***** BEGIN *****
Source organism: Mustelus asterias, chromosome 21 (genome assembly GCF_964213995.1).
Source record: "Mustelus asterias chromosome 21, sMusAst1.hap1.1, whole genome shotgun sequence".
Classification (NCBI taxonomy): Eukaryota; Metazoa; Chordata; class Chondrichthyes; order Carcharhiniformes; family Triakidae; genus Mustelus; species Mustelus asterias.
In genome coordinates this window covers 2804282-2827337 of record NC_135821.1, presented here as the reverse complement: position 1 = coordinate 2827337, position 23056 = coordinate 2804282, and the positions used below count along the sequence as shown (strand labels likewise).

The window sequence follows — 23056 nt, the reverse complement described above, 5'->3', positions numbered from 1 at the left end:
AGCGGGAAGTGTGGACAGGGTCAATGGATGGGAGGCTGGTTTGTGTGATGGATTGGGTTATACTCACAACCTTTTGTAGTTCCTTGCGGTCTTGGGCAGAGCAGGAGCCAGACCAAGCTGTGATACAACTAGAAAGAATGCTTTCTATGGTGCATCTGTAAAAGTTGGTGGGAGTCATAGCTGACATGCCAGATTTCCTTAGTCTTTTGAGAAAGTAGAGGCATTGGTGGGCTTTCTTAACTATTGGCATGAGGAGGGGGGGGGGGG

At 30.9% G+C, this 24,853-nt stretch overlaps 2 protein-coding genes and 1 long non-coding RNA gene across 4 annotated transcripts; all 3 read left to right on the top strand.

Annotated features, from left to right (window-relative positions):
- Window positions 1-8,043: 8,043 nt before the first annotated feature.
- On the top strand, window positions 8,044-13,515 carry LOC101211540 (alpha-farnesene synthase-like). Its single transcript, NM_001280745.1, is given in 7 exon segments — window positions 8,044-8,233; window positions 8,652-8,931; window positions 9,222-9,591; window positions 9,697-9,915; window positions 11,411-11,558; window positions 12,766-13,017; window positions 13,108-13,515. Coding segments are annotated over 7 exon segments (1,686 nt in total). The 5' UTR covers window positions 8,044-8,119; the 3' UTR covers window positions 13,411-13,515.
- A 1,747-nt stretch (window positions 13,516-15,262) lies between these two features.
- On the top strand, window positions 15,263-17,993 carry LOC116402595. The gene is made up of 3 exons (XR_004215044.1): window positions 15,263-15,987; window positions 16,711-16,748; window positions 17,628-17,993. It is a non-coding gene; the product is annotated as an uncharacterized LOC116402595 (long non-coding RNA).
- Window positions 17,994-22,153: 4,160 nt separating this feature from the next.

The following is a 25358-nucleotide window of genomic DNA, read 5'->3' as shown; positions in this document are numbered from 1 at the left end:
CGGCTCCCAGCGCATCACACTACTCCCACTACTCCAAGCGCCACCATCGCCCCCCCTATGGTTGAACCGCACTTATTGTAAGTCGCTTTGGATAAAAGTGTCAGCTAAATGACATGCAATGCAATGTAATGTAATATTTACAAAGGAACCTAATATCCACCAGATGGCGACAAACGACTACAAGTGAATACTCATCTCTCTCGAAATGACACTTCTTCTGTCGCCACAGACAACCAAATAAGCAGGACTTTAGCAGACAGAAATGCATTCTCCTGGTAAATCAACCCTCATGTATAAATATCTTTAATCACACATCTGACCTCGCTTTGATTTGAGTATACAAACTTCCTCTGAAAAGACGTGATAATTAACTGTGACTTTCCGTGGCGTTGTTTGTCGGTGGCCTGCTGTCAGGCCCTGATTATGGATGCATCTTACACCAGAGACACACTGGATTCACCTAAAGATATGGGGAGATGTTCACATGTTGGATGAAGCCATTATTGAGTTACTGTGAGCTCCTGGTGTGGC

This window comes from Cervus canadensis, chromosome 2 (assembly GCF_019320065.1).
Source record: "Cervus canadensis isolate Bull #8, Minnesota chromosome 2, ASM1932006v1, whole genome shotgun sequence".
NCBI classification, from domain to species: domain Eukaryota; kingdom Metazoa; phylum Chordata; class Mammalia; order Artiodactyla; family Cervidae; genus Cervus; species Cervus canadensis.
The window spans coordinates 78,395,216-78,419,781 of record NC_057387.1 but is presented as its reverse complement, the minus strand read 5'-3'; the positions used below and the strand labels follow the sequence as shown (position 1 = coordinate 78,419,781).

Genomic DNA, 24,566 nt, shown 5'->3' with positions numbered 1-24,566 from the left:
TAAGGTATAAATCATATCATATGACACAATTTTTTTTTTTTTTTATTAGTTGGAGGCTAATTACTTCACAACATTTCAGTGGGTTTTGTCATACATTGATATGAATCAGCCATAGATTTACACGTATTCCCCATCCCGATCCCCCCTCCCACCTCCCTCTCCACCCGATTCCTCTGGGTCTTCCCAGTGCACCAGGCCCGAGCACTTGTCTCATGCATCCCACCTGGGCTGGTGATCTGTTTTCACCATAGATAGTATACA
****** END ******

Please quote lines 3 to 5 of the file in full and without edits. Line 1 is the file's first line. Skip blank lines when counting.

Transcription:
Classification (NCBI taxonomy): Eukaryota; Metazoa; Chordata; class Chondrichthyes; order Carcharhiniformes; family Triakidae; genus Mustelus; species Mustelus asterias.
In genome coordinates this window covers 2804282-2827337 of record NC_135821.1, presented here as the reverse complement: position 1 = coordinate 2827337, position 23056 = coordinate 2804282, and the positions used below count along the sequence as shown (strand labels likewise).

The window sequence follows — 23056 nt, the reverse complement described above, 5'->3', positions numbered from 1 at the left end: